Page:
He’s now off to a Portland team where he’ll be the third scoring option on a team poised for yet another playoff appearance and will get the big payday he deserves in the offseason, whether it’s with the Blazers or elsewhere. 

While not all Raptors fans were stoked at the return of Trent and Hood, I actually quite like the trade and really believe in Trent. Hood was mostly thrown in to make the trade work on paper — Trent is the real asset being exchanged. Hood’s contract is not guaranteed for next season and will most likely eat up some wing minutes for the rest of the season before moving elsewhere next year.

Trent will actually be a free agent as well, but the key difference is he will be restricted, meaning the Raptors can match any offer he gets elsewhere, assuming the Raptors make the qualifying offer which they certainly will. Trent is in his third NBA season, yet is just 22 years old (the same age Powell was when he was drafted), which is one of the advantages of drafting someone who played one year in college rather than four. Trent really made a name for himself in the Orlando Bubble this past summer, averaging nearly 17 points a game off of 50.7 per cent three point shooting.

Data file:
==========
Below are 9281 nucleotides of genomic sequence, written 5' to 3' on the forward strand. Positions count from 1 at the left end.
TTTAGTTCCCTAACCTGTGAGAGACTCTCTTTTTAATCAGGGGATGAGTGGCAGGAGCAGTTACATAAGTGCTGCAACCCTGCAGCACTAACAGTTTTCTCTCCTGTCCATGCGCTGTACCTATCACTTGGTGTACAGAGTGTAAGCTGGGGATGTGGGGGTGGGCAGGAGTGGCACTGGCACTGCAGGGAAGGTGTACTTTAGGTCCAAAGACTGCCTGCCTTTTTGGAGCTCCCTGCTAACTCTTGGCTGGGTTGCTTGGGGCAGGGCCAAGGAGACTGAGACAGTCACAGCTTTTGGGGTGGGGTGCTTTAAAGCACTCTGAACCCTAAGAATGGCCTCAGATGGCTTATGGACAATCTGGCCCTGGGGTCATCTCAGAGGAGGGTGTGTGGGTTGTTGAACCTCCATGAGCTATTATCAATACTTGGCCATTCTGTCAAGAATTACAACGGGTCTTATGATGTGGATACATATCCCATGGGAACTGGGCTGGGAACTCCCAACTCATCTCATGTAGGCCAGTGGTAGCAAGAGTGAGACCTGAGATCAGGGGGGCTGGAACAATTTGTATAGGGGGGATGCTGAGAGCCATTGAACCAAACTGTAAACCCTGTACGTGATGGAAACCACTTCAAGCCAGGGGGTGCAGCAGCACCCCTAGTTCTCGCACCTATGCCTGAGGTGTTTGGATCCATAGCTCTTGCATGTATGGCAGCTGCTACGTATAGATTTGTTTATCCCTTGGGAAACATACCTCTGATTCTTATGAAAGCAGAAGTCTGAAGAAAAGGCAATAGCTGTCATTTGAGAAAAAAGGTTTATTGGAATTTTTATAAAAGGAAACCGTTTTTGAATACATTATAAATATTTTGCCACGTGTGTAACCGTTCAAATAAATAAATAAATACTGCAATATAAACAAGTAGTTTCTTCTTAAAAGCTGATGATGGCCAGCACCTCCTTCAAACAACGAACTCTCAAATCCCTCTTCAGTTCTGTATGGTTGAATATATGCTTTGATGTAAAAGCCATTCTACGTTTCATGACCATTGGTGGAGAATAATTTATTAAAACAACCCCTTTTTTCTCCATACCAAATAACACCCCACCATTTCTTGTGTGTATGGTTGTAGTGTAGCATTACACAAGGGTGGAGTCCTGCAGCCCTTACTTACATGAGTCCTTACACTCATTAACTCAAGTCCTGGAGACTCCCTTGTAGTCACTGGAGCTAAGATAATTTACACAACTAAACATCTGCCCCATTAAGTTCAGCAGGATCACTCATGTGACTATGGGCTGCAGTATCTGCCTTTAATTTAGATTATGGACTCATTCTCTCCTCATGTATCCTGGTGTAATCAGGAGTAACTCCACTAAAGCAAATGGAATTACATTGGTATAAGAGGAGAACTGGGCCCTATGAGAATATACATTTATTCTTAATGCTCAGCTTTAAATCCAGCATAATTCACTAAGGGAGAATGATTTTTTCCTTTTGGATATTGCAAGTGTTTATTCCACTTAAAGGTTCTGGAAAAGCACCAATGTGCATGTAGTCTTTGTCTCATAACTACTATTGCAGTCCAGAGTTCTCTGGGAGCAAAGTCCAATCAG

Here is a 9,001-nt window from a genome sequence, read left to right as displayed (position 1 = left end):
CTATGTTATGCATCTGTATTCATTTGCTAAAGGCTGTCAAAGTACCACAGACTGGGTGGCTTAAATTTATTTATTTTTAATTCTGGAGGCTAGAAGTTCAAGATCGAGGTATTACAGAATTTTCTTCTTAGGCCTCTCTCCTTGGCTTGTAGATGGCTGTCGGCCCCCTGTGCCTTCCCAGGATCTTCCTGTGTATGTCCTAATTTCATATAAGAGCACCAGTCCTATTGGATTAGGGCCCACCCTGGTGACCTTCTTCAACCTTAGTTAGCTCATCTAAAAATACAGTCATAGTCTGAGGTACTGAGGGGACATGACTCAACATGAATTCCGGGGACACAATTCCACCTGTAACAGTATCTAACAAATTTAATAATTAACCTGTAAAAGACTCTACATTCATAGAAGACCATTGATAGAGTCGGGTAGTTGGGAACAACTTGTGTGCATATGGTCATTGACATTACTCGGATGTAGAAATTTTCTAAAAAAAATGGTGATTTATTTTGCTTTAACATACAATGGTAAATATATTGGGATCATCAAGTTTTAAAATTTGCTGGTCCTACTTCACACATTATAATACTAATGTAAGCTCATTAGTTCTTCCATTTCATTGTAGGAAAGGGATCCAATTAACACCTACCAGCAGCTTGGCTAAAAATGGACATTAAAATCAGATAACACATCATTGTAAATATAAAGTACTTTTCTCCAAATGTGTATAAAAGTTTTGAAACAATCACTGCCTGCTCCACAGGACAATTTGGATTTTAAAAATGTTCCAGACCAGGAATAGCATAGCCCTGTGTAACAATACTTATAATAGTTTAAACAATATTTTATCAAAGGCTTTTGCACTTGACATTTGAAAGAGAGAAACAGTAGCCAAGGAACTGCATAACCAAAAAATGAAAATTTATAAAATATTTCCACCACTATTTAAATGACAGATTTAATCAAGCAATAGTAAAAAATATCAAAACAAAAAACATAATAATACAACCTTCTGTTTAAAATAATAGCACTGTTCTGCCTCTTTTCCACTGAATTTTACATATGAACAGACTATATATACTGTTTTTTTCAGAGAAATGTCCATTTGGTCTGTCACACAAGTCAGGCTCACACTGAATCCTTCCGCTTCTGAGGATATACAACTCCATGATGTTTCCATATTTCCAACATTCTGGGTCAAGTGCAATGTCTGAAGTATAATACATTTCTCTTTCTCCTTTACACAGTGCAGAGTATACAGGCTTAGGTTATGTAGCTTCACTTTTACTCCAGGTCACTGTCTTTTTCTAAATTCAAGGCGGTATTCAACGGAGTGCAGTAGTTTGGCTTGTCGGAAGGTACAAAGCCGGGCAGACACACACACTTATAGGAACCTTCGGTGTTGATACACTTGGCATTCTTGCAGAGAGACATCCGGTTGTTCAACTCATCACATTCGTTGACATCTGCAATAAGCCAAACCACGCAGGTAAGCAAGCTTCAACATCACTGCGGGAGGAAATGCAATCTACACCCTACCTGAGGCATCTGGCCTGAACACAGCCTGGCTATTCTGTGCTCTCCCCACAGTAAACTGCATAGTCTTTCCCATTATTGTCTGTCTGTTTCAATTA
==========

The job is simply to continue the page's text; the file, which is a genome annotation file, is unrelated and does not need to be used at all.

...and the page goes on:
That’s Trent’s M.O. — he’s a lethal shooter off the catch, but isn’t fully developed off the dribble, something the Raptors will no doubt work with him to improve on. They’ve got a pretty good track record when it comes to developing attacking off the dribble (see: DeMar DeRozan and OG Anunoby for proof). He’s a bit smaller than Powell, but projects better as a defender and seems to fit in well with the core group of VanVleet, Anunoby and Siakam moving forward. 

The Raptors made some other very minor moves that initially looked like precursors to a potential Lowry deal (and very well could have been), when they shipped out Matt Thomas to Utah and Terence Davis to Sacramento each for a second round pick. While second round picks are not the flashiest of returns, the more of them you have, the more chances you also have of drafting another Norman Powell.

Thomas is pretty much ‘white-guy-stereotype’ personified, which is to say he’s an incredible shooter but can’t really do anything else well. He gives the Jazz another shooter though and that’s never a bad thing for contending teams. Davis is truly having an awful year on both sides of the ball and when you take into account his arrest for allegedly assaulting his girlfriend this fall, I think it’s safe to say he won’t be missed by anyone. Gee, a poor character guy going to Sacramento, what could go wrong! It’s actually kind of shocking they were able to net a second rounder for him, but hey, it is the Kings after all.

So a bit of a hectic day all in all, but the Raptors got a really nice player and prospect in Trent, acquired some minor draft assets for guys who weren’t contributing to the team, while keeping around the best player in franchise history for at least the rest of the season. While this season is already a wash, if nothing else, take the next 30ish games to just bask in the Lowry light a little while longer, because as we just learned, you never know when it might end.